3. JAVA simulation of Kelvin's Tide Predicting Machine
Thex functioning of Kelvin's tide predicting mechanism, and the way in which the various constituents contribute to the tide, are illustrated in this JAVA applet contributed by Bill Casselman of the University of British Columbia. In the simulated mechanism seven constituents are summed: M2, S2, N2, K1, O1, P1 and K2. The initial phases are all set to zero (upper pulleys) or 180o (lower). The amplitudes can be selected from the pull-down menu to match those from one of seven ports.
Click to activate. Horizontal lines on the graph are spaced 1 foot apart. The vertical bars mark off 24-hour days.
In this simulation the constituents all start out in phase; the typical aspect of the tidal record for the port does not appear until after a simulated week or two.
The following constituent amplitudes were used in the simulation:
M2 S2 N2 K1 O1 P1 K2
Matarani, Peru 0.995 0.274 0.225 0.514 0.279 0.167 0.101 ft
Yamato Wan, Kuril Islands 0.59 0.23 0.11 0.95 0.79 0.31 0.06
New York NY 2.104 0.437 0.469 0.321 0.170 0.104 0.127
Otomari, Sakhalin Island 0.656 0.312 0.102 0.719 0.715 0.240 0.095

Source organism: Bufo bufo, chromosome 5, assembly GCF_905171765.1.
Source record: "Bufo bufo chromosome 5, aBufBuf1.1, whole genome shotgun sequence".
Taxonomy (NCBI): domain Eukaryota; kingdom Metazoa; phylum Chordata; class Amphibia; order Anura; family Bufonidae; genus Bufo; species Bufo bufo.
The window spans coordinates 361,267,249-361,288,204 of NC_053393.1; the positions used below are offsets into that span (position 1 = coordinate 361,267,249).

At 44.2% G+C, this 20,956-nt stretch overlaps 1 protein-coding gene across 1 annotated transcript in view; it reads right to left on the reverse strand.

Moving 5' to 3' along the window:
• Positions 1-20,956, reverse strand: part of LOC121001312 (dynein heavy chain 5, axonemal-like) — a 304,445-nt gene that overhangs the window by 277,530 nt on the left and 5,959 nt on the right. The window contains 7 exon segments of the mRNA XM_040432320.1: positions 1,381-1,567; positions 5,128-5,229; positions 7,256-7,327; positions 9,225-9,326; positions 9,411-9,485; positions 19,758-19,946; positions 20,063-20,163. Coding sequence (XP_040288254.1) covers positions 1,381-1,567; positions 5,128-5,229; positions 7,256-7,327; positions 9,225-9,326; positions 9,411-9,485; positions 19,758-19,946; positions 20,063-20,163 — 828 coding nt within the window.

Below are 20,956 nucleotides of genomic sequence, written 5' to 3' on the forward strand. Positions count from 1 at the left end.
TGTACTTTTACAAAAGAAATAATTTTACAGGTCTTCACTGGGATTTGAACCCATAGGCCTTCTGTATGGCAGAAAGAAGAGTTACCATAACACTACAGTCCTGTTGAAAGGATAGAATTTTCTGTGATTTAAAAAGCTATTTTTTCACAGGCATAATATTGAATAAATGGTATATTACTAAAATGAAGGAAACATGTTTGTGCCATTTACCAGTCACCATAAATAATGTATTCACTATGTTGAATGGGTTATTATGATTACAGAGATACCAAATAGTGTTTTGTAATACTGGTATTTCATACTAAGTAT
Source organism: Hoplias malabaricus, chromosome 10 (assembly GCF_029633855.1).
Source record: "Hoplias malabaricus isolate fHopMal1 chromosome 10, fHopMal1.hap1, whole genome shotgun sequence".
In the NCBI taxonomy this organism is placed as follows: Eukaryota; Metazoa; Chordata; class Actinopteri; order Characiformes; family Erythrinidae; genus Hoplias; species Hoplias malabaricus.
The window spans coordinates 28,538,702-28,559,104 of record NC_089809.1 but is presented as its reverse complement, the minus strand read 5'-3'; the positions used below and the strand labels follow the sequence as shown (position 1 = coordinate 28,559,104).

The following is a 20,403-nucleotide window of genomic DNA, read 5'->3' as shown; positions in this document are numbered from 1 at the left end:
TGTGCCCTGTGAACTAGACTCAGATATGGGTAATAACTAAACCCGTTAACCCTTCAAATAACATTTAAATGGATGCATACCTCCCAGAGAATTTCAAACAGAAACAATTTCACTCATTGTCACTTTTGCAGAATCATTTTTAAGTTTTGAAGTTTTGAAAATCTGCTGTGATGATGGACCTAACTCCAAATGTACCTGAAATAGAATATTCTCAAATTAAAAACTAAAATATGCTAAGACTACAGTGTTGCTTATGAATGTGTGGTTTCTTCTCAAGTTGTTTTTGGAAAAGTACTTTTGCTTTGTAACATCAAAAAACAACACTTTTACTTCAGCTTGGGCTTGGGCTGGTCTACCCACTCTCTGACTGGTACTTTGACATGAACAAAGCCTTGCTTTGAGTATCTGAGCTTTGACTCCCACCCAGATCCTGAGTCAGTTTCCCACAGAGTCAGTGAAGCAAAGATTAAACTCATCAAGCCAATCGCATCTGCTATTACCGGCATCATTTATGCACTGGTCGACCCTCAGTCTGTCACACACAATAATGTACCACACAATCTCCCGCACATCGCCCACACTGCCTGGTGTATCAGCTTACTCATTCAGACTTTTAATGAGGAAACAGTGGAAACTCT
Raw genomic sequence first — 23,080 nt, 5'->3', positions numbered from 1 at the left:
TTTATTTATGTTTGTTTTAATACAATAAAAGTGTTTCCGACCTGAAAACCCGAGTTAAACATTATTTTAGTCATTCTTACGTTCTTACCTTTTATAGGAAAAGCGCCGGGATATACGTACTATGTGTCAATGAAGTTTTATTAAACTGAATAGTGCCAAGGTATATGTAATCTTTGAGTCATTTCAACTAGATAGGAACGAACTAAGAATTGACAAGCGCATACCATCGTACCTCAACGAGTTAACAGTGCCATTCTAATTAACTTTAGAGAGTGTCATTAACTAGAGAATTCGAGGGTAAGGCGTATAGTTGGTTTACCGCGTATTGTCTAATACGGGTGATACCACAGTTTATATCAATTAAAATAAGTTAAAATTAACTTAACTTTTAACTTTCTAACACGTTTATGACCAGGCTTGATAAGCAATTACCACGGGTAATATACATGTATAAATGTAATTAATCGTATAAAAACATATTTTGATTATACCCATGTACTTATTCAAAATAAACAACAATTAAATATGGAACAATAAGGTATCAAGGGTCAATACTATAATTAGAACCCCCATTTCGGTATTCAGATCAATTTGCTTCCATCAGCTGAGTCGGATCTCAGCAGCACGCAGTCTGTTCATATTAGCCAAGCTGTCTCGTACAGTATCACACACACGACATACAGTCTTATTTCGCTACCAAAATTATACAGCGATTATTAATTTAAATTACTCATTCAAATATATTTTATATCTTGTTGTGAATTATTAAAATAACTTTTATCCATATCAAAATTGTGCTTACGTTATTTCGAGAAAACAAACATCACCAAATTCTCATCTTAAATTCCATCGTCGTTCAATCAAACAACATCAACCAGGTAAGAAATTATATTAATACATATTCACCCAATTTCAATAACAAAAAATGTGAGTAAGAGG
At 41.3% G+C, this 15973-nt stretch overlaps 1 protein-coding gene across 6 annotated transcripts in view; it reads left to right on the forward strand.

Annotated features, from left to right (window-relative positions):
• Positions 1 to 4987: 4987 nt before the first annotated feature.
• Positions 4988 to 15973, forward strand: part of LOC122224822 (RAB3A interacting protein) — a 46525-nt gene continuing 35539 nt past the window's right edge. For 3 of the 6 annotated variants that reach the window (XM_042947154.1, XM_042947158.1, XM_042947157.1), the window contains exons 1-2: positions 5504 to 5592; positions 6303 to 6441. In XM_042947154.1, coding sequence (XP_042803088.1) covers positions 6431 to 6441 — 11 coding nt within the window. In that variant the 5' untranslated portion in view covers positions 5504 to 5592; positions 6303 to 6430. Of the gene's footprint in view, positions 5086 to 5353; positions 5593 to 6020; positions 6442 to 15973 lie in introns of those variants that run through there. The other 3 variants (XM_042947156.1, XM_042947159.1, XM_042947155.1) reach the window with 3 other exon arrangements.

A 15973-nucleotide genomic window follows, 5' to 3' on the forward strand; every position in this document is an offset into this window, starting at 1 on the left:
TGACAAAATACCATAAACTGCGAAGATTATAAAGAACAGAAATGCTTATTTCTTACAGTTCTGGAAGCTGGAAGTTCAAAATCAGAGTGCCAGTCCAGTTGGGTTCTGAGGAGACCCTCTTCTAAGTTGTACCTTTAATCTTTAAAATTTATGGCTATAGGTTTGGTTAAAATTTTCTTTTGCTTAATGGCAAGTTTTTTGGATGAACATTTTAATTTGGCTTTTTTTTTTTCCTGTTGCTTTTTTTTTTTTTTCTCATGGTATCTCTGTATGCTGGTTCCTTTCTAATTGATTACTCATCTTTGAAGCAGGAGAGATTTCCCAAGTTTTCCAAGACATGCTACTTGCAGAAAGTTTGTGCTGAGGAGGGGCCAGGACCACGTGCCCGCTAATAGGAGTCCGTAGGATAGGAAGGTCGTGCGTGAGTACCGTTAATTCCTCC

Cordova, Alaska 4.712 1.599 0.957 1.615 1.001 0.530 0.463
Ras at Tannura, Saudi Arabia 1.951 0.651 0.416 0.471 0.380 0.142 0.231
Recife, Brazil 76.2 27.5 5.3 4.3 5.0 1.4 8.1 cm
Clicking on the hyperlinked ports will bring up AU audio files, interpreting the times and heights of high and low tides for each port as the notes of a musical score. The musical patterns were generated by Stephanie Mason at the University of Minnesota Geometry Center, who wrote C-code to generate predicted tides for these ports, and programmed a NeXT-MIDI interface to generate the corresponding soundtracks. Each second of the score encompasses about 24 hours of the tidal record; each excerpt is about 30s long and takes up about 240K. Additional tidal music is available at Tidesounds.
The constituent amplitudes for Recife are courtesy of the Banco Nacional de Datos Oceanográficos, Diretoria de Hidrografia e Navigação, Marinha do Brasil. Other amplitudes courtesy of the National Ocean Service, thanks to Tom Kendricks.